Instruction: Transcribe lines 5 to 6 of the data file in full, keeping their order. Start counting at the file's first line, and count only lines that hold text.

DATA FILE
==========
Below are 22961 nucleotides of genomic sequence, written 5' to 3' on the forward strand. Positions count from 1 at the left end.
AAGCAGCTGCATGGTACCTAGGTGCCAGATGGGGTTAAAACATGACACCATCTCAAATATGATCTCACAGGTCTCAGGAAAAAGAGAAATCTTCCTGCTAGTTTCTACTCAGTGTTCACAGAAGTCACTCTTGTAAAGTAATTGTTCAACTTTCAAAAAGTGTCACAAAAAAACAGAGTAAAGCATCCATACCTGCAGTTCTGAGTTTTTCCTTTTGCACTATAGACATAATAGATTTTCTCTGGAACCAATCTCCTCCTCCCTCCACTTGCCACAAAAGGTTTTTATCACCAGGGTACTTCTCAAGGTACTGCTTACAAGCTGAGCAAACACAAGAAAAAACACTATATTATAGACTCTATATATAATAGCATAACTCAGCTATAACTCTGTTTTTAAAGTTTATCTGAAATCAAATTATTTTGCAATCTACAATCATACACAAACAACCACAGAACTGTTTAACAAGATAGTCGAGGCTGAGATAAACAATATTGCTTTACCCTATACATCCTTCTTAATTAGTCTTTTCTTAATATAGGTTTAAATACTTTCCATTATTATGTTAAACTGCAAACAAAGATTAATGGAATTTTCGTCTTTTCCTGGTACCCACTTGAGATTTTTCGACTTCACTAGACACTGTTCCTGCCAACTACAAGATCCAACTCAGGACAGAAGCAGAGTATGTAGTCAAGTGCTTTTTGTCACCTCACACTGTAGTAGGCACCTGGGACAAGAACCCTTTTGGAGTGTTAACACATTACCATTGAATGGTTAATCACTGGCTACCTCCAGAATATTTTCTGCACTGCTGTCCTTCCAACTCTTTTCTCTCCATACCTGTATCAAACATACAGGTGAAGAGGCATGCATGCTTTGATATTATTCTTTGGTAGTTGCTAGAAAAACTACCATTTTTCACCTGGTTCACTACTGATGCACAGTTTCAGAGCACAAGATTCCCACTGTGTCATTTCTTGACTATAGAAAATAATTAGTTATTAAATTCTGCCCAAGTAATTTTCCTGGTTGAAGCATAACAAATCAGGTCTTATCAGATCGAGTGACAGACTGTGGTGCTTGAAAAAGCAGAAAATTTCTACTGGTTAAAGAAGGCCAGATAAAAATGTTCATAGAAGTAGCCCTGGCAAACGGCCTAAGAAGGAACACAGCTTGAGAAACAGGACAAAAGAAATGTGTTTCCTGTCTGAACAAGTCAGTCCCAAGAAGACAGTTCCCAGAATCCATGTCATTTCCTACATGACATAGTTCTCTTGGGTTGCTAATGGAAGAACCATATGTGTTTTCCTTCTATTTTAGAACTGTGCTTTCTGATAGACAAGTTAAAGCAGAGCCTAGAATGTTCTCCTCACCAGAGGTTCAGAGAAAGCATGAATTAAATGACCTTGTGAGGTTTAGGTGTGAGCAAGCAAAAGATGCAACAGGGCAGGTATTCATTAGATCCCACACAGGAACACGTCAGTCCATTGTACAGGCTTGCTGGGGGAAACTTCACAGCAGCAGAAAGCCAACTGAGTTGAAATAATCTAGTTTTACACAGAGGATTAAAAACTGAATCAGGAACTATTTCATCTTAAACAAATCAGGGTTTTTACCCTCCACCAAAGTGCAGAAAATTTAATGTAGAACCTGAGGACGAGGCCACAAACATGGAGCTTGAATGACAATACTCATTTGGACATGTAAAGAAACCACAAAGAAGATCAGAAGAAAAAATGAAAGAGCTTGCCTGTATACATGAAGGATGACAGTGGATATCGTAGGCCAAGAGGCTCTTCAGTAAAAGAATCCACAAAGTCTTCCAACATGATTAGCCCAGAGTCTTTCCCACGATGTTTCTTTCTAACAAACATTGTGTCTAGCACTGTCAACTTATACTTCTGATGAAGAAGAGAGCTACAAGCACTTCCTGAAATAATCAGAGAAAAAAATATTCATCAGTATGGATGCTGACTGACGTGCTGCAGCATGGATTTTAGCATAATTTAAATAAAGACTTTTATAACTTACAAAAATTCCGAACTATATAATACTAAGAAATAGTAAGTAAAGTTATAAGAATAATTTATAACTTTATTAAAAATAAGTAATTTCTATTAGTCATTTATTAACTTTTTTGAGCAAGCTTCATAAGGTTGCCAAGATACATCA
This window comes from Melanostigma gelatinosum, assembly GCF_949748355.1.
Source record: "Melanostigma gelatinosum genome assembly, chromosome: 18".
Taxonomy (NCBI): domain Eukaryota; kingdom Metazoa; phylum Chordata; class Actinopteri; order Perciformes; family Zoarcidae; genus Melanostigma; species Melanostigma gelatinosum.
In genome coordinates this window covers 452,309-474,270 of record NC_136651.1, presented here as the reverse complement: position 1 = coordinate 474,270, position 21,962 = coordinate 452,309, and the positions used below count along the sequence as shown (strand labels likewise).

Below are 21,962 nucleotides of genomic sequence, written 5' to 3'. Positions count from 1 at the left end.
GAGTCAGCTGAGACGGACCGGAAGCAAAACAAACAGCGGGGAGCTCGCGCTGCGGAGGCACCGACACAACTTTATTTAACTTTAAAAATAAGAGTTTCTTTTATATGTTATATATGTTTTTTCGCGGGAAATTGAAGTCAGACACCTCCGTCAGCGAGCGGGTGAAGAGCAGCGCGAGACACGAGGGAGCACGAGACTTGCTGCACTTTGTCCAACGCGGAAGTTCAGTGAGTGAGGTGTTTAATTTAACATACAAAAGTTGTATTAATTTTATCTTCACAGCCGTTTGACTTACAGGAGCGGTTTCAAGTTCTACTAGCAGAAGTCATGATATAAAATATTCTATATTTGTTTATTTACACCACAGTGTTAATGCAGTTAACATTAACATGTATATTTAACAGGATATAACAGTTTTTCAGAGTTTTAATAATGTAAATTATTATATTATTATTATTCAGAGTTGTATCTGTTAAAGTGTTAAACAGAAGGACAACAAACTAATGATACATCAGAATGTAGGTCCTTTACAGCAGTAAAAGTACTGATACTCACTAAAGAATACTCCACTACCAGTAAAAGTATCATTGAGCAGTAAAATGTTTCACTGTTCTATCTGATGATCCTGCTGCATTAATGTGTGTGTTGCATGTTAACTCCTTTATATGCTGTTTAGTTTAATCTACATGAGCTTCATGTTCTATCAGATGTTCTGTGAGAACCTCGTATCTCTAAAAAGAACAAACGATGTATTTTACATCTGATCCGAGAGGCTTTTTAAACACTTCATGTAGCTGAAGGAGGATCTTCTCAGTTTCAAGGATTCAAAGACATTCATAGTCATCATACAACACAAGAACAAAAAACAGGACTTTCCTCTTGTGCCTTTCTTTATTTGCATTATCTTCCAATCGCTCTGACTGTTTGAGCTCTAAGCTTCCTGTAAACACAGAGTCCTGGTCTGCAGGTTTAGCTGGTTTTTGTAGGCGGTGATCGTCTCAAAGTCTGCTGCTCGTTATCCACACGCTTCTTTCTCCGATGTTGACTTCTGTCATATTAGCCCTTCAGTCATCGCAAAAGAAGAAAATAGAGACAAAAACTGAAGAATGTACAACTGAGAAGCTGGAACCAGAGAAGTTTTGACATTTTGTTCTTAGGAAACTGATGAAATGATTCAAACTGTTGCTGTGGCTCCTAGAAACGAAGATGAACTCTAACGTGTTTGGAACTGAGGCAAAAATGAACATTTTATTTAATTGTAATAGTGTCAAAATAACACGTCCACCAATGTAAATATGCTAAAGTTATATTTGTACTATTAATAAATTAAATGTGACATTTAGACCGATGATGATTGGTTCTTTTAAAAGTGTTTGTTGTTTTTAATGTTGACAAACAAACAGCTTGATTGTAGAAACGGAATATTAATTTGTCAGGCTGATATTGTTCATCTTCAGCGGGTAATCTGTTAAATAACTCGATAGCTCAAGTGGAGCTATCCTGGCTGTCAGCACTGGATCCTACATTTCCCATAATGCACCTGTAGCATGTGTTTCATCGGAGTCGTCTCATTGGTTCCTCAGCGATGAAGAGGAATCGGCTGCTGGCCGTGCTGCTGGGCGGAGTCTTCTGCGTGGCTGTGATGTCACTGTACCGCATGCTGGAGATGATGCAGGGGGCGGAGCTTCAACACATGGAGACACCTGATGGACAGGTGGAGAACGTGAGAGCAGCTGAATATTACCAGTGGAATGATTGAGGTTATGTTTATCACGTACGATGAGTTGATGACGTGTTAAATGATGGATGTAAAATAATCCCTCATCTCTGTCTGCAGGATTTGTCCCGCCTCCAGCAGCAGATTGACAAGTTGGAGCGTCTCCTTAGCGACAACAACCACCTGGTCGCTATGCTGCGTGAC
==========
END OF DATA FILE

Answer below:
Taxonomy (NCBI): domain Eukaryota; kingdom Metazoa; phylum Chordata; class Actinopteri; order Perciformes; family Zoarcidae; genus Melanostigma; species Melanostigma gelatinosum.
In genome coordinates this window covers 452,309-474,270 of record NC_136651.1, presented here as the reverse complement: position 1 = coordinate 474,270, position 21,962 = coordinate 452,309, and the positions used below count along the sequence as shown (strand labels likewise).